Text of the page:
Sorry I have seen your edit now.
Koko wrote:Even then I knew how different the Italian was from MSI.
As I said it is pretty close, but there are some minor differences. You will find all of them in good Italian grammars.
I had noticed "li" used where "gli" should be;
To be honest in my speech I use often "li" instead of "gli" as an article. In Old Italian articles had the same forms of the clitic pronouns. Instead of il/lo
there were just lo
So: lo cane - li cani
Later appeared il
and it was used along with lo
in free alternance until the late nineteenth century.
in followed by su (not really sure what that's supposed to do— onto maybe?)
You should post the sentence.
In modern Italian in su
(often written also insú
) means 'upwards'.
Guarda all'insú = he looks upwards.
de la not della
This was merely a matter of orthography. At the time of Dante de
was commonly used along with di
as an independent preposition. Nowadays however de
is only used with definite articles, and therefore it is written in a single word. You might still find de
when someone mentions the title of a book. Look at this example:
Italo Calvino è stato l'autore de "Le cosmicomiche".
In this case you would still read delle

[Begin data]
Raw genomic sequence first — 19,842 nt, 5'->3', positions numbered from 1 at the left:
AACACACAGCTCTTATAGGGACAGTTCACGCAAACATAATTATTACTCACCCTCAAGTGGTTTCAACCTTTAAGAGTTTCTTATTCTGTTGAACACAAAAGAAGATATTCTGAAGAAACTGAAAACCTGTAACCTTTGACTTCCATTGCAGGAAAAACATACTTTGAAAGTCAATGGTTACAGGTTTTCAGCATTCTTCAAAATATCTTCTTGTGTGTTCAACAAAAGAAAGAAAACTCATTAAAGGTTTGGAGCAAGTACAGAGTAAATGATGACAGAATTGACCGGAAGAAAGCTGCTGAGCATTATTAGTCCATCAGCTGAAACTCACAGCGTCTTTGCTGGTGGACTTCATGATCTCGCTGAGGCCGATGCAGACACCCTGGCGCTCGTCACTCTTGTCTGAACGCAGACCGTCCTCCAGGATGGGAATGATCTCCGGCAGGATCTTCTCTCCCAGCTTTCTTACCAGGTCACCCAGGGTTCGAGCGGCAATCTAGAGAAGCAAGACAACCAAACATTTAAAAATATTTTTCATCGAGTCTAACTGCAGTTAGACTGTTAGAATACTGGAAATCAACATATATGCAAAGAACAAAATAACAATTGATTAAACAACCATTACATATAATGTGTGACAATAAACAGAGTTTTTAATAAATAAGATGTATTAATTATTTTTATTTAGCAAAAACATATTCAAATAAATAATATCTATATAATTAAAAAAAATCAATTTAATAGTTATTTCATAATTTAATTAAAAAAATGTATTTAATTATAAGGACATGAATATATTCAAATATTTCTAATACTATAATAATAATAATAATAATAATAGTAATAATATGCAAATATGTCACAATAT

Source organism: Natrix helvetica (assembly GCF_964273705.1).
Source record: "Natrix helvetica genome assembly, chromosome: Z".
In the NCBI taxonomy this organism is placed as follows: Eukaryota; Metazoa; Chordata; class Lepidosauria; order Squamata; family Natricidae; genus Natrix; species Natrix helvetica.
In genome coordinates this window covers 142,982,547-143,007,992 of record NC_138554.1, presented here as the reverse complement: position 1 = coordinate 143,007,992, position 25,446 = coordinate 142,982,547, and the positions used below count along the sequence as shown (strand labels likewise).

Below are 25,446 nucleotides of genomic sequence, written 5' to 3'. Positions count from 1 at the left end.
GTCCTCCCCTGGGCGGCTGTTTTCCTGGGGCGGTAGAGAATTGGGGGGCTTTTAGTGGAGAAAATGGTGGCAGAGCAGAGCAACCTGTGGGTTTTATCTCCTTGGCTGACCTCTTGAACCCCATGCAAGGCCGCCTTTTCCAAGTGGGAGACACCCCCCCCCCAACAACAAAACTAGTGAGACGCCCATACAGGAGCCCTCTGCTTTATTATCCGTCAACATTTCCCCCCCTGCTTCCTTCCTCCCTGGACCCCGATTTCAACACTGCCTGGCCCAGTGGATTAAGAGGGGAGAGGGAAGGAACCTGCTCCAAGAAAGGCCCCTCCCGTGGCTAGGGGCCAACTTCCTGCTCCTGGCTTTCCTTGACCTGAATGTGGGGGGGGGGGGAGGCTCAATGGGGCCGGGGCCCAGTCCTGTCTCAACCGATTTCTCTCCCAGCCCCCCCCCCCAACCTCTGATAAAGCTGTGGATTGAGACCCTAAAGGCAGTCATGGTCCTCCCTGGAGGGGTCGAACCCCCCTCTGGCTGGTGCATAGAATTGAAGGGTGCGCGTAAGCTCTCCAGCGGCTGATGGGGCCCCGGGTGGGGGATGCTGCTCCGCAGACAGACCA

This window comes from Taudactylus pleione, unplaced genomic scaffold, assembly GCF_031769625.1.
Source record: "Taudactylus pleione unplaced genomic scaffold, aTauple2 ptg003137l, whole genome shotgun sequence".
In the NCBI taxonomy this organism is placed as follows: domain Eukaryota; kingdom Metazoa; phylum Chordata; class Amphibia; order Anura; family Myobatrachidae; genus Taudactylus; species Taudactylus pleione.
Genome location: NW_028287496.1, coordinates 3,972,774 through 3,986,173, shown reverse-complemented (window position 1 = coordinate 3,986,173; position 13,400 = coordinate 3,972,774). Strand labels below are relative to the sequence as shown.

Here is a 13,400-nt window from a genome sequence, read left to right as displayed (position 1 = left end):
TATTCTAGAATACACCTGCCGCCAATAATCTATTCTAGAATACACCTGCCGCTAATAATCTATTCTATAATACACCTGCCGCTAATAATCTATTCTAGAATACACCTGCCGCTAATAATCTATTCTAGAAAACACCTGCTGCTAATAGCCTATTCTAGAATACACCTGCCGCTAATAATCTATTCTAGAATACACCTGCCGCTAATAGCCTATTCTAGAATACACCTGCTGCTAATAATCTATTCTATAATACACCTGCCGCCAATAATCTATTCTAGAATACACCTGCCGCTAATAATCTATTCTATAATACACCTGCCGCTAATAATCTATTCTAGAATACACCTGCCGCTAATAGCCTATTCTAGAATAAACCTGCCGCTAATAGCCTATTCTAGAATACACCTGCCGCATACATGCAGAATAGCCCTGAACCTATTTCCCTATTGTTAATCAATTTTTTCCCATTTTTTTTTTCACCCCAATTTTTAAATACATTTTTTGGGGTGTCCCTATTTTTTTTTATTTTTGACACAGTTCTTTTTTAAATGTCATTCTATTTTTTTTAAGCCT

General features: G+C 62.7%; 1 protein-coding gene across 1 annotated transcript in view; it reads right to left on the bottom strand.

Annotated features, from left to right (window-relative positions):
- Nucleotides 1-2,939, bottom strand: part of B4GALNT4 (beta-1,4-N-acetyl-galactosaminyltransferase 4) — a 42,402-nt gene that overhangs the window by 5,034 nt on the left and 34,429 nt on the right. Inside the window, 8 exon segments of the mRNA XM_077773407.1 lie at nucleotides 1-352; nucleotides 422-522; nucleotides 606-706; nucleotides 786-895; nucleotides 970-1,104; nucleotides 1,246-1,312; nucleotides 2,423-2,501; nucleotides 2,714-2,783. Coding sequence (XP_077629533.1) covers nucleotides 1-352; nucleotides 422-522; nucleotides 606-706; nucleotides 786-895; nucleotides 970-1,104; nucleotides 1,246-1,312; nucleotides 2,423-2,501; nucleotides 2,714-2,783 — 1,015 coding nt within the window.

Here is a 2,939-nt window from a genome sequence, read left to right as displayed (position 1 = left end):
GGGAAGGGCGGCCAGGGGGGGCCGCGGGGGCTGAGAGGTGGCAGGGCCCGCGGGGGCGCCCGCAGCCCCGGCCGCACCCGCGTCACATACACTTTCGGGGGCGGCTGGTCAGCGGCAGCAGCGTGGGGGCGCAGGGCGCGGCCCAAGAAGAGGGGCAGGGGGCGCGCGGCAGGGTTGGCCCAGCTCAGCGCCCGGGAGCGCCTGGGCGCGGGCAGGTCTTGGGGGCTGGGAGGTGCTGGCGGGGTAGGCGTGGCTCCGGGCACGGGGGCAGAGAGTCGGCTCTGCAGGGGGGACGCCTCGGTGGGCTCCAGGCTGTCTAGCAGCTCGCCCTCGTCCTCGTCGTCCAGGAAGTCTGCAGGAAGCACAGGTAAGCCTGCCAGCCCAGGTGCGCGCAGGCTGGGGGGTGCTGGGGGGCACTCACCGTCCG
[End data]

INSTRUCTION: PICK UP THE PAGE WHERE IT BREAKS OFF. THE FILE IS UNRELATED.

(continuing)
anyway since de
featured (and features) gemination.
uses of the diaeresis on "i"s before other vowels
This was a poet's trick to respect the strict rules of metric. More about this here, with an example taken directly from Dante's Inferno
In short, however, the dieresis means that the i
is a vowel and not a consonant, i.e. [j].
and many words that I immediately assume to be archaic and outdated (esta for example, as well as el(lo) and il for masculine pronouns and quivi).
Not as much as you think.
is archaic, but it has given the modern colloquial form sta
which is pretty common. It has even been included in the expressions stasera
is effectively archaic but ella
is still used in written, often formal, Italian. El
and its plural elli
were however used in literature until at least the first half of the past century.
is considered archaic by some but personally I use it in very formal contexts.
I'm rather happy with myself to have found these without a good knowledge of even the modern language.
You have talent.
Keep on the good work and one day you'll enjoy Italian literature as it deserves.